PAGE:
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This can be done only after closing has taken place.
It sounds as though the listing agent is being unreasonable. The agent may not have even asked the sellers if it was okay to show and just made a lazy decision.
If the property is still tenant occupied and the tenants do not wish to be disturbed, I can sort of see that.
Is it currently occupied? If so, maybe not, based on the owner's feelings; if it is vacant, definitely so.
I have done this as a buyer.
Sure, why not.
Lise Howe - I think it's too early for the buyer to start bringin in the tenants. Yes, it is understood why the buyer is buying, however, if that is inconveniet to the sellers, I'd rather tell my buyer to wait. Now if seller cooperates, nothing wrong in it. After all we have to work for WIN-WIN.
If the property is vacant, why not? Sometimes people like to make their importance felt, perhaps this is the case here. A
I think it depends if the property is vacant or not. If it's vacant and the buyer's agent will attend, why not?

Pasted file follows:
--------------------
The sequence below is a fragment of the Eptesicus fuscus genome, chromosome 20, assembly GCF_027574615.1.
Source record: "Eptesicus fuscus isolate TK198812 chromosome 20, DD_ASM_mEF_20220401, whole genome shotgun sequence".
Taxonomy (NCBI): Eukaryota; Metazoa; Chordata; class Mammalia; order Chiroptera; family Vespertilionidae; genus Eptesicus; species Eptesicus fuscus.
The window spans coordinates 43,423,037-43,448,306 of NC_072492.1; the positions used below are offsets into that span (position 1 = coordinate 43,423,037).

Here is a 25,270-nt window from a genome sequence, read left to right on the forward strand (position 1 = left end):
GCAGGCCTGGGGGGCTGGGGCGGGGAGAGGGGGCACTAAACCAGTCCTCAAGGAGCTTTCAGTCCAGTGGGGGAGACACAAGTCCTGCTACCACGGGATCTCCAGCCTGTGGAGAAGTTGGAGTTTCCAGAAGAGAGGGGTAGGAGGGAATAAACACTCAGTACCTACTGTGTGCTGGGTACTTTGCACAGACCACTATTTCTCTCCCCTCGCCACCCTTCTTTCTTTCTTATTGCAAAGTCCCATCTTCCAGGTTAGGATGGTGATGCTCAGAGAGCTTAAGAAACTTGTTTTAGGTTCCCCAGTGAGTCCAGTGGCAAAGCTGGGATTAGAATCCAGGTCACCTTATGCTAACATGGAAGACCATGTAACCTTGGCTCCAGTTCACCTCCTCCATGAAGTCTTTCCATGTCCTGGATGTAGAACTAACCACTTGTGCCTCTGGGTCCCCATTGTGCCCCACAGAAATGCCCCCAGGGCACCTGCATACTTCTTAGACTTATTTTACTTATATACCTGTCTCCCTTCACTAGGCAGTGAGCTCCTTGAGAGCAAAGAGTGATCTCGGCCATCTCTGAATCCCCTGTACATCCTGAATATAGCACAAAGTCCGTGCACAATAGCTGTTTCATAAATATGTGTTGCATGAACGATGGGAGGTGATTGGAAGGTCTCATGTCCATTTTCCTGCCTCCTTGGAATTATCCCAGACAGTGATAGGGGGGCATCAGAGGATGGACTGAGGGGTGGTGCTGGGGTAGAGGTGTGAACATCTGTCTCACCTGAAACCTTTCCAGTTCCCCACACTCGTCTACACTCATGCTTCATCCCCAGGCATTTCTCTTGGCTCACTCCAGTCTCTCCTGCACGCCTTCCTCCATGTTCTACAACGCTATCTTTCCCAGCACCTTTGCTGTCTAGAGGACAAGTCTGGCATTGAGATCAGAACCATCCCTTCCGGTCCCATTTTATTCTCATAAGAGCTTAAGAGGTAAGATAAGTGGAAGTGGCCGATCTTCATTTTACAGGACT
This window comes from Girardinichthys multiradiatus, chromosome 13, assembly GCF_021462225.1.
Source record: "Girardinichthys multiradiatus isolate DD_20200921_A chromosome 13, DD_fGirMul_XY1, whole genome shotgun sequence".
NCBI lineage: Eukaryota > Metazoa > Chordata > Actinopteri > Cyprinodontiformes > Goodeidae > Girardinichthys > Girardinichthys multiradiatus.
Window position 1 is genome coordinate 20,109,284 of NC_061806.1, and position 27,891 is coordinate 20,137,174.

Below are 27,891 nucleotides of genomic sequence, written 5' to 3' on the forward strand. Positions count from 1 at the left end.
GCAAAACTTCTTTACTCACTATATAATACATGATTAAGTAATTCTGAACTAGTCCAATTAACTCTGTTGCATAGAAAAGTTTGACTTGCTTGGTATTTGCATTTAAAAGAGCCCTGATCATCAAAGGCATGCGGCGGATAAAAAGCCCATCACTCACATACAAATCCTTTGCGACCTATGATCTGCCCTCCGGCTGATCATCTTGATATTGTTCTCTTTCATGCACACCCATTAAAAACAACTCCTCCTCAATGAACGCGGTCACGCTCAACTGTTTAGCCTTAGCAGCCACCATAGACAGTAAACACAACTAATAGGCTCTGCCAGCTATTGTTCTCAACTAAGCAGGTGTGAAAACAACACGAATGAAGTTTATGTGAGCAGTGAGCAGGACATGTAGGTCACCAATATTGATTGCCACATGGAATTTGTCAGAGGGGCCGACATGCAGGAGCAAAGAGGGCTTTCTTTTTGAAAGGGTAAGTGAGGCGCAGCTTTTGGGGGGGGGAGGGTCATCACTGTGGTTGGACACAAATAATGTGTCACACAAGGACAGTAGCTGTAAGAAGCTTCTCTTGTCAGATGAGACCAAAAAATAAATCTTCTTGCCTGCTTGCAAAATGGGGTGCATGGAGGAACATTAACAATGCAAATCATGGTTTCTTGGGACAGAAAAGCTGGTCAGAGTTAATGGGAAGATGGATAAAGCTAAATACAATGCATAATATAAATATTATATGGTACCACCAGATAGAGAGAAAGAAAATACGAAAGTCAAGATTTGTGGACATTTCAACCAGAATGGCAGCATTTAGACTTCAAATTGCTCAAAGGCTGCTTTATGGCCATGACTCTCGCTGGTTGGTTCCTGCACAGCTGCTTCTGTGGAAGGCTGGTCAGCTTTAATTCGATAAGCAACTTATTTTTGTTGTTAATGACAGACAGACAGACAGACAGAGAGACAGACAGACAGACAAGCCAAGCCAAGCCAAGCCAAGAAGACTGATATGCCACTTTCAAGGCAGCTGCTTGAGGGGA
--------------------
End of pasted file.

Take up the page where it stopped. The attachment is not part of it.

I agree with Roy Kelley on this question. With an agent present, if my client is amenable and it does not disturb existing tenants then yes.
If the tenant is represented by an agent and the property is vacant, I would allow the agent to show the property. If the property is occupied, I would ask the owners if they wish to allow the showings.
I would not allow the purchaser to conduct showings without an agent.
Bringing in potential tenants that seller knows nothing about is a risk not worth taking. The buyer has already seen the unit, and there are probably pics in mls his potential tenant could look at. The listing agent could jsut be relaying the instructions of the sellers. What happens if the potential tenant falls down the steps or trips and falls and bangs his head against corner of counter? The buyer doesn't own it yet, and shouldn't be acting like he does. They can wait another 2 weeks.
Hi Lisa -- it doesn't sound like an unreasonable request but maybe there is more to the situation that is not in your question. As Bill Dandridge comment asks -- occupied or not -- can make a difference as well as the owner's permission.
I would talk to the listing agent and see what might put him/her and the seller more at ease with allowing a one time showing.
My guess is Listing Agent is afraid the deal might fall apart if the prospective tenants do not like the property.
I agree with Bill but even if occupied you could just set it up like a regular showing. We show property under contract all the time in case of a fall out. I would have the buyer's agent take the buyer and their prospective renter to the property, after identifying the renter and ensuring they know the property may not be available.